Although the target speed, of just 100Mbps, isn't state of the art (South Korea is shooting for 1Gbps within the same timeframe) overall I'm pleased the Minister for fast and filtered internet has announced what he has this week.
I had a chance to explain some of this from a technical standpoint on ABC Radio National here.
Incidentally, there's an RSS feed of my contributions here.
Perhaps it is 1Gbps but the filtering will slow it back to 1Mbps..
I enjoyed your radio interview but, like other commentary, I think it had too much emphasis on the speed and not the implication of the role-out. I'd like to hear this debate shift toward what 100mbps *enables*. They'll always be faster speeds available - just as there are faster CPUs available than what you may find in a highly functional laptop. It is what you can do with that laptop and indeed what can you do with 100mbps that is significant.
100mbps could be entirely sufficient to serve as the "one pipe" to the household that you mentioned. I would be interested in learning how much of the 1gbps bandwidth to the South Korean homes will actually be consumed on average.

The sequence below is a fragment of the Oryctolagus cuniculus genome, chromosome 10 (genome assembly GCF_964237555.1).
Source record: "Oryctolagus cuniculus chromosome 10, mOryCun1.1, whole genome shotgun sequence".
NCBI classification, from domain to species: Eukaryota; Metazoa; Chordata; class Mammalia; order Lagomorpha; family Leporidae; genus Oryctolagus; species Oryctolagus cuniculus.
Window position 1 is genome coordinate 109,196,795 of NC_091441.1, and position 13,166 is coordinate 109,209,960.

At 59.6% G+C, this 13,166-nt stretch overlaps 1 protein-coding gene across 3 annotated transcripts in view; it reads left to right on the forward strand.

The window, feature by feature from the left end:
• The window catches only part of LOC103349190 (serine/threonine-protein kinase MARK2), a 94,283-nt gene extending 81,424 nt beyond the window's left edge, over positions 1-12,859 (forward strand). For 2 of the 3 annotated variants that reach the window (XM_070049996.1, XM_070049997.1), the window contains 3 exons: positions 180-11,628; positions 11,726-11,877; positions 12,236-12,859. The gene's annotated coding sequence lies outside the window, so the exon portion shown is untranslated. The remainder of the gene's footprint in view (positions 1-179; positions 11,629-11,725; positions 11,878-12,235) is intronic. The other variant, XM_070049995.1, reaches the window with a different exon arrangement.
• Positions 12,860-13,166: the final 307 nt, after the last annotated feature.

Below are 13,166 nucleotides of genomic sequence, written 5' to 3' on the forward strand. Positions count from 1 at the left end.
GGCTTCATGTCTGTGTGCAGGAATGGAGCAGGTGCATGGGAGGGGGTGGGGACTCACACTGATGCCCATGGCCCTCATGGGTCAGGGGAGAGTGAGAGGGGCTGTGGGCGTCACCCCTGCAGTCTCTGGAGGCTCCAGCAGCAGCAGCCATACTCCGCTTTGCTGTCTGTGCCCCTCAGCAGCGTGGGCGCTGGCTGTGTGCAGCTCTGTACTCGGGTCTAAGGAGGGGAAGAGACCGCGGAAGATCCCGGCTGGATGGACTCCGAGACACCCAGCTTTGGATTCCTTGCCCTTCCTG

Looking at it another way, you can deliver full HD content (1080p) for less than 10mbps - one tenth of the proposed bandwidth. 1080i can go much further of course.
The 100mbps may also be an artificial limit. Fibre itself does not impose that constraint. Of course you have to pick a number that's relevant and then dimension the network to it. I think that 100mbps is a sufficient enabler.
I acknowledge that you touched on this lightly, but for me the most significant implication of the model proposed is removing Telstra's monopoly.
Removing Telstra's monopoly will improve Telstra and that will be good for the consumer.
I have no idea whether the government will be able to execute this ambitious and brave (definitely not conservative) plan. However I believe that the *bones* of the plan are set correctly.
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